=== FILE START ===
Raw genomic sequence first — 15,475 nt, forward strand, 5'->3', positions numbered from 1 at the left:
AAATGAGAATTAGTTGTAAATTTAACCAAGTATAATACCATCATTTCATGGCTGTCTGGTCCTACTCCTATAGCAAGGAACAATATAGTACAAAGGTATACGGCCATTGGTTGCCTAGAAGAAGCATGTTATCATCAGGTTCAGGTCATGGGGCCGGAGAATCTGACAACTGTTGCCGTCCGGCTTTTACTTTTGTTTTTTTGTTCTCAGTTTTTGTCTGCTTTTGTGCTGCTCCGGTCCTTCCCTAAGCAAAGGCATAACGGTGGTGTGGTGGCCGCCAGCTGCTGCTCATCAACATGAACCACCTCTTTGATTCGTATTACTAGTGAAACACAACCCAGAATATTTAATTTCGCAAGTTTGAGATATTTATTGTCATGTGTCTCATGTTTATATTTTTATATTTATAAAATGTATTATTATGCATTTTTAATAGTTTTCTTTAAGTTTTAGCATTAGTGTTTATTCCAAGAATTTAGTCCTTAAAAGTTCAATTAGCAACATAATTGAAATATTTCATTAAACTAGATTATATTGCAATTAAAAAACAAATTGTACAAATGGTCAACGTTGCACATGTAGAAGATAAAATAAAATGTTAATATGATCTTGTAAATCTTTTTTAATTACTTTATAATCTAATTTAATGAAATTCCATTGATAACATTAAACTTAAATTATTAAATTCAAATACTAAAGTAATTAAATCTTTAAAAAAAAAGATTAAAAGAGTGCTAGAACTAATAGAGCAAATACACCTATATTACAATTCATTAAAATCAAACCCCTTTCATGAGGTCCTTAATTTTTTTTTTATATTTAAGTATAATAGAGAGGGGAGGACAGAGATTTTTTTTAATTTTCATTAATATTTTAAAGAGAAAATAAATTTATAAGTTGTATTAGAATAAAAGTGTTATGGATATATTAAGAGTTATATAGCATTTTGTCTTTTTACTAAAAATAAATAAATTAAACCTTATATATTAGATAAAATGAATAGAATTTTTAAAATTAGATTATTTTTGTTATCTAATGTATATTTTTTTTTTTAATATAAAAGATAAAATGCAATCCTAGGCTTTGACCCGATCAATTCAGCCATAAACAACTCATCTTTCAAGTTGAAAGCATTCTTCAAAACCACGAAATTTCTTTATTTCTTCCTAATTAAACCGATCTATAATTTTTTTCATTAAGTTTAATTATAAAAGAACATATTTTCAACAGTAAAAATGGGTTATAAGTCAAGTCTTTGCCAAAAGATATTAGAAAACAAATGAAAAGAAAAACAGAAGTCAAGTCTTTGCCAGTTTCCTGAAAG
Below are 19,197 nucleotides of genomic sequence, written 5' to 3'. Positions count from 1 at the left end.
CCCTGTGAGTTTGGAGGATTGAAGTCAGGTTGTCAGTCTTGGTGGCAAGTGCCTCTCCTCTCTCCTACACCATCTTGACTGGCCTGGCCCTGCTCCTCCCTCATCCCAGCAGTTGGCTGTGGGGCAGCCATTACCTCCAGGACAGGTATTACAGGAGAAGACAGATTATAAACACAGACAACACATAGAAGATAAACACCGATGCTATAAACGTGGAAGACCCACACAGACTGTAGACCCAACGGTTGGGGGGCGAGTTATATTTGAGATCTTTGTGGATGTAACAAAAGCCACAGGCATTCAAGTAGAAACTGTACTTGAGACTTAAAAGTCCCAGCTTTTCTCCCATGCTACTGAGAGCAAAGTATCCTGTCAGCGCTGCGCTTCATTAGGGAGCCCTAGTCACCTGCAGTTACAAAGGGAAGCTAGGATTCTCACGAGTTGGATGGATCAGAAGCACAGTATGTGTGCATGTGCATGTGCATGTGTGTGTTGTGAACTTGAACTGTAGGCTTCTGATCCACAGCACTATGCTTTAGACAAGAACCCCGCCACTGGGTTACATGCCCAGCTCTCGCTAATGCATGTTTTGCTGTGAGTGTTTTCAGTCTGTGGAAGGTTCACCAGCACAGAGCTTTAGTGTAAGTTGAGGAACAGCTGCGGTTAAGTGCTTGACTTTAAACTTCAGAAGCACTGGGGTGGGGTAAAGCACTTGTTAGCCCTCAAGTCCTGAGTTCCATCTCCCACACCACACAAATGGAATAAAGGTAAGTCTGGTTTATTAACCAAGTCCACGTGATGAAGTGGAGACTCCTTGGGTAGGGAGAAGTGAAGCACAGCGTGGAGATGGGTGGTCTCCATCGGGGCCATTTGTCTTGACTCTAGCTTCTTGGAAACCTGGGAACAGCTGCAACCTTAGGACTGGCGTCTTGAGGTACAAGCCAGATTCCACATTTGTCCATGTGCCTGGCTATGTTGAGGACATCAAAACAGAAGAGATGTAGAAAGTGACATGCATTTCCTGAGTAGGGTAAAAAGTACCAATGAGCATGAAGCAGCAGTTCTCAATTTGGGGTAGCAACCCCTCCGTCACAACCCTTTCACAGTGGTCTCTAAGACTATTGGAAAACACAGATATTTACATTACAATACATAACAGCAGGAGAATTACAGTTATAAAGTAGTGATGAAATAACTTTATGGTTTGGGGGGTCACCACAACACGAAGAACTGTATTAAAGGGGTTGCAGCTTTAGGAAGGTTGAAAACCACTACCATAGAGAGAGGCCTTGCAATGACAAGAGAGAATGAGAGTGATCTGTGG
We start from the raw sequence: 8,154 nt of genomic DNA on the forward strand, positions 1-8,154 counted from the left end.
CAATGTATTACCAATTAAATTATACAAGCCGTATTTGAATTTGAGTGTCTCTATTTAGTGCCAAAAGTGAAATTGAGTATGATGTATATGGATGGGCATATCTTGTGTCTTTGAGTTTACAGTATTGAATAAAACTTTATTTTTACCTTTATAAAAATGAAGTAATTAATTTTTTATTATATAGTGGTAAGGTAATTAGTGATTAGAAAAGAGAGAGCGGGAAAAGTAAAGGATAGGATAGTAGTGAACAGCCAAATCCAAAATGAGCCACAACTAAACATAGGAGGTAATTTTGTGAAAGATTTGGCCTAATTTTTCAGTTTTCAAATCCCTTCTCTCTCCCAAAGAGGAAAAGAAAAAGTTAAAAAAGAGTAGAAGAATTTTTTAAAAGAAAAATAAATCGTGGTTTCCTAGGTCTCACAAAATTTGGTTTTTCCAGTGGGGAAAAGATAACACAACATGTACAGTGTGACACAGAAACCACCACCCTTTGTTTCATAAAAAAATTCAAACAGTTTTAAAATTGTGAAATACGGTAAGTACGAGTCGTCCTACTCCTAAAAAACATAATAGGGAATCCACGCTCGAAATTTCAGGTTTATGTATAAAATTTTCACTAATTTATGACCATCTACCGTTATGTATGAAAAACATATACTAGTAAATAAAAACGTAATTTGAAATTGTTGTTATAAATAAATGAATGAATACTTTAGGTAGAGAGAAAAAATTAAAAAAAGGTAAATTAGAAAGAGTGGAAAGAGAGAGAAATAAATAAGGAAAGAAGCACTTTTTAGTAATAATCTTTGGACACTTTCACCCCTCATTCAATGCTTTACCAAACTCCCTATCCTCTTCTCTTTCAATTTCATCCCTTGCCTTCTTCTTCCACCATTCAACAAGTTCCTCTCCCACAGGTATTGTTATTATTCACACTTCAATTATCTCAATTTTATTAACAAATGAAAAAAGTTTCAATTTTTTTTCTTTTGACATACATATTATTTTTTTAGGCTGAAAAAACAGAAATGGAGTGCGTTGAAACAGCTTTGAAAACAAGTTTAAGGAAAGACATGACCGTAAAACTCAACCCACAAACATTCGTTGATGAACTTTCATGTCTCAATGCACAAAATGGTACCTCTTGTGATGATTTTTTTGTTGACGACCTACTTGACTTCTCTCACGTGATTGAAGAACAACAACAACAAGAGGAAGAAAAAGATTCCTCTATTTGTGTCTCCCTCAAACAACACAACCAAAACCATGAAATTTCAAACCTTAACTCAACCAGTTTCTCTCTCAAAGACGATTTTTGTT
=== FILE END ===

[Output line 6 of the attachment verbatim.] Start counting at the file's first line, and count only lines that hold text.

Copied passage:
CAATGTATTACCAATTAAATTATACAAGCCGTATTTGAATTTGAGTGTCTCTATTTAGTGCCAAAAGTGAAATTGAGTATGATGTATATGGATGGGCATATCTTGTGTCTTTGAGTTTACAGTATTGAATAAAACTTTATTTTTACCTTTATAAAAATGAAGTAATTAATTTTTTATTATATAGTGGTAAGGTAATTAGTGATTAGAAAAGAGAGAGCGGGAAAAGTAAAGGATAGGATAGTAGTGAACAGCCAAATCCAAAATGAGCCACAACTAAACATAGGAGGTAATTTTGTGAAAGATTTGGCCTAATTTTTCAGTTTTCAAATCCCTTCTCTCTCCCAAAGAGGAAAAGAAAAAGTTAAAAAAGAGTAGAAGAATTTTTTAAAAGAAAAATAAATCGTGGTTTCCTAGGTCTCACAAAATTTGGTTTTTCCAGTGGGGAAAAGATAACACAACATGTACAGTGTGACACAGAAACCACCACCCTTTGTTTCATAAAAAAATTCAAACAGTTTTAAAATTGTGAAATACGGTAAGTACGAGTCGTCCTACTCCTAAAAAACATAATAGGGAATCCACGCTCGAAATTTCAGGTTTATGTATAAAATTTTCACTAATTTATGACCATCTACCGTTATGTATGAAAAACATATACTAGTAAATAAAAACGTAATTTGAAATTGTTGTTATAAATAAATGAATGAATACTTTAGGTAGAGAGAAAAAATTAAAAAAAGGTAAATTAGAAAGAGTGGAAAGAGAGAGAAATAAATAAGGAAAGAAGCACTTTTTAGTAATAATCTTTGGACACTTTCACCCCTCATTCAATGCTTTACCAAACTCCCTATCCTCTTCTCTTTCAATTTCATCCCTTGCCTTCTTCTTCCACCATTCAACAAGTTCCTCTCCCACAGGTATTGTTATTATTCACACTTCAATTATCTCAATTTTATTAACAAATGAAAAAAGTTTCAATTTTTTTTCTTTTGACATACATATTATTTTTTTAGGCTGAAAAAACAGAAATGGAGTGCGTTGAAACAGCTTTGAAAACAAGTTTAAGGAAAGACATGACCGTAAAACTCAACCCACAAACATTCGTTGATGAACTTTCATGTCTCAATGCACAAAATGGTACCTCTTGTGATGATTTTTTTGTTGACGACCTACTTGACTTCTCTCACGTGATTGAAGAACAACAACAACAAGAGGAAGAAAAAGATTCCTCTATTTGTGTCTCCCTCAAACAACACAACCAAAACCATGAAATTTCAAACCTTAACTCAACCAGTTTCTCTCTCAAAGACGATTTTTGTT